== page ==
- Finally, it’s often better for the environment, as fewer trees are felled.
So which is best – solid wood or veneered furniture?
The simple answer is neither. Both have their merits and potential drawbacks and so it’s purely a matter of personal preference and budget.
What are the most popular types of wooden furniture?
1) Oak furniture
Oak is perhaps the nation’s most popular choice, especially at the higher quality end of the furniture market. As with many of the other styles featured here, there are a number of different variants of oak furniture, from light to dark, and traditional to modern.
Advantages: As a hardwood, the quality of oak furniture is generally good. Most oak ranges will also coordinate well and blend in with a variety of room styles.
Disadvantages: There are very few drawbacks associated with oak, other than perhaps that it’s so ubiquitous in homes throughout the land that you’ll struggle to make a statement in the room with your new furniture, if indeed that’s what you’re looking to do.
If you’re considering ‘dark wood’ furniture for your home, the chances are that walnut will figure towards the top of your list.
Advantages: Walnut is an ideal wood to fashion furniture from – it’s a high quality hardwood with a dense grain, which is ideal for producing strong and sturdy pieces. As well as being robust, walnut also looks incredibly sleek and stylish.
Disadvantages: Dark furniture has the potential to dominate a room, visually. This can be offset by using lighter carpets, wall colours and other furnishings, but the fact remains that it’s not a style of furniture that blends in to the background within a room. Genuine, solid wood walnut furniture is also relatively expensive.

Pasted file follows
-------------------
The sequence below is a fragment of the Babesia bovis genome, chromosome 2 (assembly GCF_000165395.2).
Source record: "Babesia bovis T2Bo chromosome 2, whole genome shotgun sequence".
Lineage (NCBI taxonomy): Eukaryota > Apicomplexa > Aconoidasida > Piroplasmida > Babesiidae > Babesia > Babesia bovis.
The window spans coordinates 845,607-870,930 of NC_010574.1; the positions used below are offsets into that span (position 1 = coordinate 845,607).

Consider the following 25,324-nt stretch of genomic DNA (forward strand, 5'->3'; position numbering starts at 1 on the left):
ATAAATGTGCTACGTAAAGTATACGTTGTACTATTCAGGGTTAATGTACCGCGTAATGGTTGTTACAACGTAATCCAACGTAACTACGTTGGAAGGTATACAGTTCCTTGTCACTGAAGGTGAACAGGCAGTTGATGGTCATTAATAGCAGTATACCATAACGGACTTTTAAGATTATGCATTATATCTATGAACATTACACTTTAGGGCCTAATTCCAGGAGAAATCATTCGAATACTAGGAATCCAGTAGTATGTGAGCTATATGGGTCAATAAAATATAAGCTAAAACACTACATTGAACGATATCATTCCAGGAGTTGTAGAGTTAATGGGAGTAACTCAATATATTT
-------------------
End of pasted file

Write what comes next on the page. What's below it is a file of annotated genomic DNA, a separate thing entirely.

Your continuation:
Reclaimed has never been more popular – it usually has an abundance of rustic character, plus reusing wood is great for the environment.
Reclaimed wood has a great many variants – sometimes, to look at it you wouldn’t even know that it’s had a previous life, whereas some timbers look very weathered, which of course just adds to the charm.
Advantages: Reclaimed wood is very hard-wearing – after all, the timber has already served a purpose such as being a component of an old building or perhaps even part of an old Indian fishing boat. This means that the wood is ideal for creating a sturdy and robust piece of furniture. With most reclaimed wood having a distressed look, it also means that if you do accidently dent or scratch it whilst moving house, or during day-to-day living, it won’t visually affect the piece in the same way that perhaps it would with a more refined wood choice, like walnut or mahogany.